An interesting fact is that Otto was also a descendant of the Byzantine imperial dynasties of Komnenos and Laskaris.

As many historians say, the Great Powers from that time extracted a pledge from Otto’s father. They also were against his title to be called a King of the Hellenes. Instead, they insisted to be King of Greece because the latter would imply a claim over the millions of Greeks then still under the rules of Turkey.

As a very young prince then, Otto arrived in Greece with 3500 Bavarian troops. Even though his ability to speak Greek was bad, he managed to become like himself to his adopters. The reason for that is adopting the Greek national costumes and Hellenizing his name to Othon, which Greeks seem to like.

What is also characteristically for King Otto is that his reign was divided into three periods. The first one is Regency Council, the second one is The years of Absolute Monarchy and the last being The years of Constitutional Monarchy.

King Otto’s creed and moving the capital of Greece

King Otto was known as a Roman Catholic. But his religion determination had its own prejudices and circumstances. By many pious Greek, he was viewed as a heretic. However, according to some researches of ‘teacher of life’ suggest that his heirs would have to be Orthodox.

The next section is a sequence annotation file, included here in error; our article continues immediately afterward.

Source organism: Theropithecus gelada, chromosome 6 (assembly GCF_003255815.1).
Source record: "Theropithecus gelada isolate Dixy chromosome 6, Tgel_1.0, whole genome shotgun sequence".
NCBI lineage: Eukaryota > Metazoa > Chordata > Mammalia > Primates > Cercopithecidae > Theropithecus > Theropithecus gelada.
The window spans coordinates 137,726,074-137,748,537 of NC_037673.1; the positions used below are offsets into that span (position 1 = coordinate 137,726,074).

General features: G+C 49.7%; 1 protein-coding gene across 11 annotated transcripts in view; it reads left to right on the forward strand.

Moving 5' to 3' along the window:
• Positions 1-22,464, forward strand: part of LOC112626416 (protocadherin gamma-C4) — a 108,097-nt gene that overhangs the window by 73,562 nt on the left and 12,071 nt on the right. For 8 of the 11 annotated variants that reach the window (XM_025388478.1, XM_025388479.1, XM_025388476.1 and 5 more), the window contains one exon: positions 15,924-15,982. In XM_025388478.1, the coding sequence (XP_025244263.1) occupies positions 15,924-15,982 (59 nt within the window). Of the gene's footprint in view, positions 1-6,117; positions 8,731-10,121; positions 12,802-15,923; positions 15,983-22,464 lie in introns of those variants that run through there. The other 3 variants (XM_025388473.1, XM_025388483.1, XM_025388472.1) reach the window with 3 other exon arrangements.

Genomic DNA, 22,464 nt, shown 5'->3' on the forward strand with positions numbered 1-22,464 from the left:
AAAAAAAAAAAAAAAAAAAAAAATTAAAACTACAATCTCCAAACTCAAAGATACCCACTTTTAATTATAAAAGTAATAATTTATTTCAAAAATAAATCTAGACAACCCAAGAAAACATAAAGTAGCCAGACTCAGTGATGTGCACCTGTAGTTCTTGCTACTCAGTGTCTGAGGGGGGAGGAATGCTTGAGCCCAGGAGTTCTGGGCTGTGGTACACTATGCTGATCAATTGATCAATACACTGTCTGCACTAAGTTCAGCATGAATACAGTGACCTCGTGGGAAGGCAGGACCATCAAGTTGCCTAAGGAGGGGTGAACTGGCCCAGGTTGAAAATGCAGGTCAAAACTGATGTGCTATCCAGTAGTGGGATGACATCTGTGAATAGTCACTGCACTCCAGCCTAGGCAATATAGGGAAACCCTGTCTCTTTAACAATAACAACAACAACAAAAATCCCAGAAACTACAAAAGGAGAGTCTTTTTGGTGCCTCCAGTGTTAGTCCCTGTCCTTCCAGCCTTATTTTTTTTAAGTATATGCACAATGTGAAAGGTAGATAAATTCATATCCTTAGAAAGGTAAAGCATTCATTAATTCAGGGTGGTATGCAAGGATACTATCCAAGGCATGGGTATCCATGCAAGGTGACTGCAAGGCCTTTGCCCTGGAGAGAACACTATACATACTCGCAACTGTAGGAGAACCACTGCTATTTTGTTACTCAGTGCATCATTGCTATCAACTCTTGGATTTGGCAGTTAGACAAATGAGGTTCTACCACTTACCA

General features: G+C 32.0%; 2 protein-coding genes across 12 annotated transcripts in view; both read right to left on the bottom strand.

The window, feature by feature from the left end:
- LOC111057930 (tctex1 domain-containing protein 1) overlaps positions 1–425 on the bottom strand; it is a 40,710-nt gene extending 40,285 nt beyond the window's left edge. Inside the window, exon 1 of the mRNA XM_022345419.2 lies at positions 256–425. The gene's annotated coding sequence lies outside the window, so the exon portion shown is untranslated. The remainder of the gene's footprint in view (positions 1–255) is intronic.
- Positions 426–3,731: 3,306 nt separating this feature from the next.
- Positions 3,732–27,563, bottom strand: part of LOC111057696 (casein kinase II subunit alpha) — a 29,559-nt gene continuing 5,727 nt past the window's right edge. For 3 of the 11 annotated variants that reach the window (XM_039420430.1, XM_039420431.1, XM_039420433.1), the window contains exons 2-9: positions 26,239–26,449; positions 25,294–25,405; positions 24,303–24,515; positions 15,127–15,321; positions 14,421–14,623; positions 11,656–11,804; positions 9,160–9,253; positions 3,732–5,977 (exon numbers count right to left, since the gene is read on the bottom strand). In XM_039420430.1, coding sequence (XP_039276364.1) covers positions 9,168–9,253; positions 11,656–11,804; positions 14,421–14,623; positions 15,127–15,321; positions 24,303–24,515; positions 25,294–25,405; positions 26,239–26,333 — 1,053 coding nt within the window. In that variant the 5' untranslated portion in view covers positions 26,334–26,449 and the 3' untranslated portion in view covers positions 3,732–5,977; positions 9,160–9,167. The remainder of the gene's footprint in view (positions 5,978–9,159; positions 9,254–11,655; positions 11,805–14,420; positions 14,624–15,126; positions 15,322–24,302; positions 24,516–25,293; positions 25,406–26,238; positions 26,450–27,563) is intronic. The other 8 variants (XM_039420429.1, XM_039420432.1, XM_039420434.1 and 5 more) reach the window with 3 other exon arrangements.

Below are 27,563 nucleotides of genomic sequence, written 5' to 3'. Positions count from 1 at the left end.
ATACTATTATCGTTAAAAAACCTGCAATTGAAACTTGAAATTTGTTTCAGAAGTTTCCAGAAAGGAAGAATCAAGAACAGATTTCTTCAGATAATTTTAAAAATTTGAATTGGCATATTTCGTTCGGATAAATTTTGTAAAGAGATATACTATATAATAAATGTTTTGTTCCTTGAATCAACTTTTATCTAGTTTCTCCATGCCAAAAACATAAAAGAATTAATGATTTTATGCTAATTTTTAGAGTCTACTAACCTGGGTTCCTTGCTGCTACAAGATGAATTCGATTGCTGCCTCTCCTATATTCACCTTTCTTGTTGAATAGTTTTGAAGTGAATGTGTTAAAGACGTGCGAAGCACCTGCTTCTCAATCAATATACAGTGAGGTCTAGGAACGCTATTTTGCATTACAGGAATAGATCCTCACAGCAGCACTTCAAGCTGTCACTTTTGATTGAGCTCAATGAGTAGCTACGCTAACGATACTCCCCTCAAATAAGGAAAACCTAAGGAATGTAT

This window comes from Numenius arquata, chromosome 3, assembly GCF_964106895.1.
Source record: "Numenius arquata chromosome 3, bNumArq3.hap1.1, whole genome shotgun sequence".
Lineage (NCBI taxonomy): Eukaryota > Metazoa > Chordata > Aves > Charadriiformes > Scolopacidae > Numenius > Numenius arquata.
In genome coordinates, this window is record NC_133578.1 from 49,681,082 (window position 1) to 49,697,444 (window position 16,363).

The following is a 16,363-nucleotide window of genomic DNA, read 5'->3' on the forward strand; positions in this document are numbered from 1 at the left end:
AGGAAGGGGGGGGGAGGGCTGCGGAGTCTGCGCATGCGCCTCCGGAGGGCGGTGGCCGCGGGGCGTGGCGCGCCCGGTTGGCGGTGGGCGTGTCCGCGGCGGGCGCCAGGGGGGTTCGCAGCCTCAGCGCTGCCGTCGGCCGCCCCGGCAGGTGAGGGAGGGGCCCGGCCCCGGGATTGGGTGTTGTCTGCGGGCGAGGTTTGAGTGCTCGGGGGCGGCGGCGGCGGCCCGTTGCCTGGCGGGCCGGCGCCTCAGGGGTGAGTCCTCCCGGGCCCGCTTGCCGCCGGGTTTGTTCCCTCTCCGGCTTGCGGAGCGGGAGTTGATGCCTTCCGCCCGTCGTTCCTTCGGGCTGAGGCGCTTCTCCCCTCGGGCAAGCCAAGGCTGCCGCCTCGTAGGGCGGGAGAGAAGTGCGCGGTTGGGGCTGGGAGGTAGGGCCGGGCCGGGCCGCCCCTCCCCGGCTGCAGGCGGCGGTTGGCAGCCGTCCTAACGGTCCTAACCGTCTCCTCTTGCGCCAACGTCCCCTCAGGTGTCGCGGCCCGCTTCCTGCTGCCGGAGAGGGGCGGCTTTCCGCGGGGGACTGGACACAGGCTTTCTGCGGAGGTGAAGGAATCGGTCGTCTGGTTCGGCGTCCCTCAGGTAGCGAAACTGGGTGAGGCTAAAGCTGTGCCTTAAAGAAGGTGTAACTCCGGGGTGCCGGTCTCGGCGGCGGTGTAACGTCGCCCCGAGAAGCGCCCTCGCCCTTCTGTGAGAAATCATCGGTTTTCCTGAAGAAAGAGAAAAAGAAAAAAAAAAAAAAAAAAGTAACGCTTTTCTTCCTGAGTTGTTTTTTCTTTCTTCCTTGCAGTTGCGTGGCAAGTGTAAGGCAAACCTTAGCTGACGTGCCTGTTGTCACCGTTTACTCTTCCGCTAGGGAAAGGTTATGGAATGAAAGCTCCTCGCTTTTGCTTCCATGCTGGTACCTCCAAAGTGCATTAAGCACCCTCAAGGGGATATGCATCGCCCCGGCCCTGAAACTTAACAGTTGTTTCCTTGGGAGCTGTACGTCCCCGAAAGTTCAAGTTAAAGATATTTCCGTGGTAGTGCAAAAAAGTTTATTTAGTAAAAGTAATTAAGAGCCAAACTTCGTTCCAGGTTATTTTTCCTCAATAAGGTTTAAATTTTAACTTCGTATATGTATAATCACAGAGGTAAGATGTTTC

But there were some powerful people who liked to oppose to Bavarian-dominated regency. The ones that have to be mentioned about this are general Theodoros Kolokotronis and Yiannis Makriyiannis.

They were used to be known as popular heroes and the leaders of the Greek Revolution. But, unfortunately for them, they were charged with treason and eventually sentenced to death. They had their own supporters and as famous heroes, it wasn’t easy to give them a death penalty, even if they deserved it.

Some of the Greek judges didn’t want the death warrants for those two. I presume they were on their side.

What left the biggest influence from King Otto’s reign was his moving the capital of Greece from Nafplion to Athens. That was truly a notable thing and eventually, it proved as a great move.

This city was chosen to be capital because of its historical and sentimental reasons, not because of its size. During this time, Athens was a town consisting of only 400 houses at the foot of the Acropolis.

And it had many significant buildings built too. The most famous are the University of Athens, the National Gardens of Athens and the National Library of Greece. Popular were also the Athens Polytechnic University, the Old Royal Palace and the Old Parliament Building.

Putting all this aside, Otto’s first task as king was to make a detailed archaeological survey of new capital. Consequently, he assigned Gustav Eduard Schaubert and Stamatios Kleanthis to solve this which they managed to do.